Since the September 11th attacks, the question of how it feels to be a Muslim in America has been analysed from many angles. With the rise of Trump, nationalism and anti-Muslim sentiment has taken centre-stage in US politics.The rate of attacks on Muslims on US soil has surpassed the levels recorded in 2001. I wanted to get deeper into the relationship Muslims have with the US, their personal experience living here, and how they perceive their identity and heritage.
I sat down with my friend and fellow UNT student Azmar, discussing the challenges of not only being a Muslim in the US but also being a Pakistani national. I wanted to hear more about an issue that is largely ignored or over-simplified, getting a deeper look at a minority group in the US that is much talked about, but very rarely talked to.
Azmar moved from Pakistan to the United States with his family in 2015. He spoke briefly about the desire for them to seek the prosperity and security of the US. He stated that his uncle sponsored his family’s visa application back in 1999, however 9/11 shifted the political landscape and visas from muslim countries were processed slower. Largely, the post 9-11 ramifications is analysed in the context of the subsequent US aggression abroad. However, Azmar’s family took just over 15 years to get their visa and had “stopped taking it seriously”, all but giving up on the prospect of coming.
Now in the States for four years, Azmar says that he himself has not experienced much Islamophobia. His mother, however, had been racially abused at the DMV. In an argument with an employee there, she was told, “if you guys are going to take our towers, then we’ll get you”. This blatant prejudice had not majorly discouraged him or his family from being Muslim or living in America generally, an example of the resilience instilled in him and his family which became obvious in the space of our conversation.
However, he made clear that his choice to dress in ‘western clothes’, the same clothes he wore back home in Pakistan, work as a protective mechanism for him against both stark and subtle racism. His concern was not about being attacked, it was a rather a more personal concern. Many of his friends he said, “have got uncomfortable with people” because of their choice to wear more Islamic dress. This was the most shocking part of the interview for me. This was my friend telling me that people he identified as friends would not accept him if he chose to express himself as more openly Muslim. They are accepting him, but not his identity, not really.
An unavoidable issue, unfortunately, is the rapid rise of President Donald Trump and his new brand of ‘American-First’ nationalism. He confirmed there had been an impact on him and his family’s view on their own security, but had more fear for the future than despair for the present. He referred to how Trump “gives voice” to a lot of people who are racist and radical on the fringe of the political sphere. Now, their views had become mainstreamed. His parents were “worried…but my family back home were way more worried”. His relatives in Pakistan saw Trump’s words and the news of his rise, and sincerely worried about the safety of them. Azmar played down some of the hysteria, arguing that things occasionally were overplayed in the media, however confirmed that he felt the average American citizen was clearly having their perception of immigrants shifting in a more negative direction.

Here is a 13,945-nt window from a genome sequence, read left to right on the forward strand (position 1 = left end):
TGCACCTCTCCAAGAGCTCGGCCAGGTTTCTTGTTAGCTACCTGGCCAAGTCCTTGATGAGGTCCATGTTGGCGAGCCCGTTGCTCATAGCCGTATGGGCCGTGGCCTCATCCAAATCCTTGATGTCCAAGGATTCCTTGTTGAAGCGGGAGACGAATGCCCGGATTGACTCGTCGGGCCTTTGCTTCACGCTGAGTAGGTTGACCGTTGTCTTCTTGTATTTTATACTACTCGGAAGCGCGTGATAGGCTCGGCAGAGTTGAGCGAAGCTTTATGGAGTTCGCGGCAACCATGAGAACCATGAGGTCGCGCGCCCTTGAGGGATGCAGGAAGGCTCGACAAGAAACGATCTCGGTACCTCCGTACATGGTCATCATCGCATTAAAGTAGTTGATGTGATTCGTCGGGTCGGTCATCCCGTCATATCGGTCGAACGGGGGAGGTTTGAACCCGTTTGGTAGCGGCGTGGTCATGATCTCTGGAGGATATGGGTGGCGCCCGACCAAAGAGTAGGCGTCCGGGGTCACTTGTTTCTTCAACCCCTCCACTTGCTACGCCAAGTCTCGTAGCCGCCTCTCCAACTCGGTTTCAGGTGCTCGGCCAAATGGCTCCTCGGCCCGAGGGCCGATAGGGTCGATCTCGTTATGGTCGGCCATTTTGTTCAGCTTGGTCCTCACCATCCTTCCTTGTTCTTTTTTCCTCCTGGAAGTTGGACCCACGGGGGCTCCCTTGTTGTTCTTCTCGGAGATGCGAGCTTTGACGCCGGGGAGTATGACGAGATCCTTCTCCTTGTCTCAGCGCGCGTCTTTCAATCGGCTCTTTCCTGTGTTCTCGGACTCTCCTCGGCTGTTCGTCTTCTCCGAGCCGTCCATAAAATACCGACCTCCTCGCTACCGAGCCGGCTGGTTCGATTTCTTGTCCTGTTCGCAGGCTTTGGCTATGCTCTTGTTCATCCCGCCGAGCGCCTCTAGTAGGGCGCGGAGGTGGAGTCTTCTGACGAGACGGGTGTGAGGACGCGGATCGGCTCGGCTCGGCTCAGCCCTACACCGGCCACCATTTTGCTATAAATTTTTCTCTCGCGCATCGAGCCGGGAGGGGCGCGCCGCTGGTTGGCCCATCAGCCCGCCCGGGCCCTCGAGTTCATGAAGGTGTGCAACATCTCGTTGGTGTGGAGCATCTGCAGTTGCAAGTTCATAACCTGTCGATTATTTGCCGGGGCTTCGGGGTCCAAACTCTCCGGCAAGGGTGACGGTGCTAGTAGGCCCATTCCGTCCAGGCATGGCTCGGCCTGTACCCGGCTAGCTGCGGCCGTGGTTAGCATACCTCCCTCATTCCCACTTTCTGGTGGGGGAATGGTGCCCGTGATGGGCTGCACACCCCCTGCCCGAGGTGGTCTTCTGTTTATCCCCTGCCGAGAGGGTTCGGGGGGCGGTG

The blame for this, he believes, is largely on the medias shoulders. Its tendency to label any muslim attacker (and only muslim attackers) as terrorists, was a particular example that riled him. He felt frustrated that the media was using its power to endanger his community, instead of leading from the front in educating the public on the issue. All many Americans know about the East, he argues, is Hollywood showing them big nosed, loud, aggressive terrorists. An ignorance, we both believe, that starts on the screen and can end in murderous attacks.
Lastly, I asked about the question of ‘dual loyalty’ and how he identifies now as a Pakistani national living in America. His first response was religious, telling me that the Quran states that he must defend the land he lives on, arguing that means it’s his “duty” to fight for the United States if circumstances meant it necessary. He made it clear that he spent most of his life in Pakistan, and therefore was “around 80% Pakistani”. He had made the US his home now though, accepting that as his present and likely future.
In my view, the lack of time we spend humanising those who have uprooted themselves, often to simply help their kids have a better life, is wholly damaging. The rise of nationalism in the US is creating an atmosphere of division and an intolerance of difference. This is not an original chapter in Western history, but Azmar’s concern of a shift against his community is demonstrated by the spike in attacks not seen since 9/11. The trend seems to be going against the liberal values America has publicly said it values so much, harking back to an uglier time in its history.